A moment is caught in time by the camera, a fleeting glimpse echoed by the reflection in the mirror.
At first the image looks primarily decorative, but in addition to beauty of form, a powerful feeling of constriction is expressed. Perhaps the fact that the photographer is female made her better able to empathise with how it feels to wear a corset.
Like Lillian Bassman, Louise Dahl-Wolfe also worked for Harpers Bazaar, and not long after her arrival at the magazine in 1935, was one of the first to use one-shot Kodachrome, which had just been brought onto the market. Many of her pictures feature swimwear fashion, and have a relaxed and luxurious feel, with tall, slim models in elegant, outstretched poses.
This shot by Louise Dahl-Wolfe (Fig. 12, above, lower right), made in 1950, has an attractive period feel due to the combined effect of the early fifties swimsuit style, and the yellowness of the colour balance, typical of early colour film. A familiar hallmark of this photographer is the reclining female model, the repeated curves of her body, and of the swimsuit material, set against the screen.
A rough division into vertical and horizontal thirds is visible. The bowl of fruit with tumbling exotic flowers recalls a still life. As if to contrast with the image by Hoyningen-Huene of the chic couple in swimsuits in an imaginary and unspecified location, this one is taken in a real-life place, as indicated by the map of Tunisia. The point of the star appears to indicate the exact place, a nice, cryptic touch.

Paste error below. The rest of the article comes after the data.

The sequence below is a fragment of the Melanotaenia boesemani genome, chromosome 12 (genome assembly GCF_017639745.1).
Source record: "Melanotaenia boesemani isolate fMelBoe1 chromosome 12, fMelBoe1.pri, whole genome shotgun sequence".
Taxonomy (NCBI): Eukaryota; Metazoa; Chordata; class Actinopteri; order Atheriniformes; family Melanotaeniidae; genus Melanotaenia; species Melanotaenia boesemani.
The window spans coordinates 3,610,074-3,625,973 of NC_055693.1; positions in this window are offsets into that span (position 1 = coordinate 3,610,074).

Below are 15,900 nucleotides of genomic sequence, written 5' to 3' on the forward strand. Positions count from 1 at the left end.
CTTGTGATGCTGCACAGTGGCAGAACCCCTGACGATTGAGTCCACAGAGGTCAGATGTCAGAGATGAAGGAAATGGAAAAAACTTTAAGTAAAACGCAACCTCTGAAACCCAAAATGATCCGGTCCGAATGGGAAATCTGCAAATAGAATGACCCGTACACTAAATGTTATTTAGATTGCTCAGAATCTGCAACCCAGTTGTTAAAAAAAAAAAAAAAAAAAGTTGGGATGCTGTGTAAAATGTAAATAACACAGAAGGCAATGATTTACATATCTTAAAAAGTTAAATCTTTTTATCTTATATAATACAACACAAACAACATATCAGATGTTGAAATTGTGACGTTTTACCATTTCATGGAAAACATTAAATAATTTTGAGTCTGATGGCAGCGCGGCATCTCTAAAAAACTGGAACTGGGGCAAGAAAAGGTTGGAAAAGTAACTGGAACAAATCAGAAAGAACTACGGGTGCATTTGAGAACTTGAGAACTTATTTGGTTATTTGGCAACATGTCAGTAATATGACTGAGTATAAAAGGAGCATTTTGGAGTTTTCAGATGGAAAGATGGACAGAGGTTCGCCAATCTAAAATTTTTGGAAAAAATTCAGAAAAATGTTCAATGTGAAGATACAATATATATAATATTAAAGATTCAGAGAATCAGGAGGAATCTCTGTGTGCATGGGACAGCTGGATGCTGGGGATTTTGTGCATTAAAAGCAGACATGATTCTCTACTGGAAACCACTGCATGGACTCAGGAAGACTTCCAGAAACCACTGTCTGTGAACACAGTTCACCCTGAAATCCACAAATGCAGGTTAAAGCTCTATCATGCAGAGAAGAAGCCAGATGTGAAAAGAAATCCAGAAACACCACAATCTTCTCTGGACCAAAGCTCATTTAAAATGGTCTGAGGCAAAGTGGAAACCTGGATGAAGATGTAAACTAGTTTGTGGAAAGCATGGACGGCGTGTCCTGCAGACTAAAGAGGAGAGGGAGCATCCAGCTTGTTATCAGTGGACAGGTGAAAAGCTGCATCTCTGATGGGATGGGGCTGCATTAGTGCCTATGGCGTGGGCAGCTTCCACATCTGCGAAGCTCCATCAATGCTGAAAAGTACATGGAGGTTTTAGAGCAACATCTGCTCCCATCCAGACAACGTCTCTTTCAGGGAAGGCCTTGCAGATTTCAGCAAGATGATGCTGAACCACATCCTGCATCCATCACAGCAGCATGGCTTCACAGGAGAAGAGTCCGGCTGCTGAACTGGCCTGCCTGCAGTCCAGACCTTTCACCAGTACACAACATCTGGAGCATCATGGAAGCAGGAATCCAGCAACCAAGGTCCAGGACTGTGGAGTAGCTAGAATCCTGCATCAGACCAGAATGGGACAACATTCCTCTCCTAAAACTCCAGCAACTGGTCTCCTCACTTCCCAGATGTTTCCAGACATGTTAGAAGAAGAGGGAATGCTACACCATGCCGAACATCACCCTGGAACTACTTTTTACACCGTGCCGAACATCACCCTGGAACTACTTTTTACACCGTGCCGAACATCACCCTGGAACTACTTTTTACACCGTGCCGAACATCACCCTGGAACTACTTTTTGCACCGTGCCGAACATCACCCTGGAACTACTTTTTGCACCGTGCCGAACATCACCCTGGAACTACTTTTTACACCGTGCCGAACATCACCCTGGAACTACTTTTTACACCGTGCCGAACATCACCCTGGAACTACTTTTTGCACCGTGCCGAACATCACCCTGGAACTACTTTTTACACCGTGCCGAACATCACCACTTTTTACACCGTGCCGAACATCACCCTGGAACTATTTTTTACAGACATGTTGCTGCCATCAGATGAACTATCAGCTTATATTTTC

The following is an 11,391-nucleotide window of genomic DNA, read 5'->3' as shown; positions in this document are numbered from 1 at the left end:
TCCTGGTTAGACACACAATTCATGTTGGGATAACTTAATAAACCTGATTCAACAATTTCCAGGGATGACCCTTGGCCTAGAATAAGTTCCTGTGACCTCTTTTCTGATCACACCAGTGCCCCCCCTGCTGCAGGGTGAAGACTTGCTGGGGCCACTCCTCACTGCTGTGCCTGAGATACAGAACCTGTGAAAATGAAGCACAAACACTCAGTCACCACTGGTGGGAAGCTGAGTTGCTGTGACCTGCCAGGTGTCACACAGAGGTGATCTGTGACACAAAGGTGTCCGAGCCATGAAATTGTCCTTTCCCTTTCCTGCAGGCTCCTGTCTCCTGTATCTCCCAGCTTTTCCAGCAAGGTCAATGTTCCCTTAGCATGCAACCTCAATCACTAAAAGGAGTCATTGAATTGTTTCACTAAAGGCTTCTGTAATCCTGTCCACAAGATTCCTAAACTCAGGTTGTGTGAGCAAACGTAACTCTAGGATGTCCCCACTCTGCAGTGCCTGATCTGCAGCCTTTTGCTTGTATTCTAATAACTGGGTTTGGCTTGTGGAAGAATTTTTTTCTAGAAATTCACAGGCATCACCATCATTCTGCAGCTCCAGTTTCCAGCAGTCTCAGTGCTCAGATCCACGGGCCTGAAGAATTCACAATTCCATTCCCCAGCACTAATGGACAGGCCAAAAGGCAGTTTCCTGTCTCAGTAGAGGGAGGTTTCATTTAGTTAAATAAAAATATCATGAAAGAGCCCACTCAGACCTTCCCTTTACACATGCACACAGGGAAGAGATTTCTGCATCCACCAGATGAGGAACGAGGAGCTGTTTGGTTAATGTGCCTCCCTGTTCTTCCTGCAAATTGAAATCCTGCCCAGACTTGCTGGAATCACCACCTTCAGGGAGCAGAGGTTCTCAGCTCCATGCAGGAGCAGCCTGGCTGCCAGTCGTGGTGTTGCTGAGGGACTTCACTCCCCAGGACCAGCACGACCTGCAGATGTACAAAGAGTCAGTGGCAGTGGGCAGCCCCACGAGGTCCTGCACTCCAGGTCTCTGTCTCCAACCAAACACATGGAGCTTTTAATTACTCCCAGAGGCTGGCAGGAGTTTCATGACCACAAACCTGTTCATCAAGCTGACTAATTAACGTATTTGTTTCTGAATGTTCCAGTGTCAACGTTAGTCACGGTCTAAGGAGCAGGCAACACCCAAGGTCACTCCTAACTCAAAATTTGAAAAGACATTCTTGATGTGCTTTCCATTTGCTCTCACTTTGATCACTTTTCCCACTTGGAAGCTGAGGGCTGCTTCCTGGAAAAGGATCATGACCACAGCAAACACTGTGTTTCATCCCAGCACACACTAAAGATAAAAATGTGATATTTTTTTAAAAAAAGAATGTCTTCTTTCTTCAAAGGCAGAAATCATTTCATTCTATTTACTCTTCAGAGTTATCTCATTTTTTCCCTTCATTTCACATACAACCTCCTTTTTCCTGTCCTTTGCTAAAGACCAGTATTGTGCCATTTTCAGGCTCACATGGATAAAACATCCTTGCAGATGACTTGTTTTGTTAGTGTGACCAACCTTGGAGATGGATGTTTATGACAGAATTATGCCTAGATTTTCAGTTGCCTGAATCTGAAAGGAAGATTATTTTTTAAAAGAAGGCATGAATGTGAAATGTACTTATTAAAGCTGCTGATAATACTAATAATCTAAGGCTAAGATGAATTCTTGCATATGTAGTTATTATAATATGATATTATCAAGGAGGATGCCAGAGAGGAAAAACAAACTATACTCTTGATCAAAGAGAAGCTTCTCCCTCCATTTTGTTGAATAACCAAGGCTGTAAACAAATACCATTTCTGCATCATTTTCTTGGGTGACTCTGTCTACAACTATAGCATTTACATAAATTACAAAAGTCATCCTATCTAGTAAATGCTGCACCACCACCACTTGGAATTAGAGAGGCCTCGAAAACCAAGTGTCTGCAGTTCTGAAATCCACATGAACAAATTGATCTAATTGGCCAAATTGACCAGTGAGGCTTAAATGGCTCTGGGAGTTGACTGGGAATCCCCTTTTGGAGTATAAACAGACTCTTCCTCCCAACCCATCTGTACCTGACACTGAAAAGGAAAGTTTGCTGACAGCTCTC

The one photographer who more than any other came to symbolise the new direction which fashion photography took after the Second World War is Richard Avedon, who was born in 1923. He has been a leading figure in the world of photography since 1945, and is still active. He gained his first professional photographic experience in the Merchant Marine, taking ID photos. It was the innovative, ‘in-and-out-of-focus’ style of his shots of merchant seamen twins that caught the eye of Harper’s Bazaar art director Alexei Brodovitch, and persuaded him to try some fashion photos for the magazine. Soon, Avedon came to be regarded as the number one young photographer, creator of the ‘NewVision’.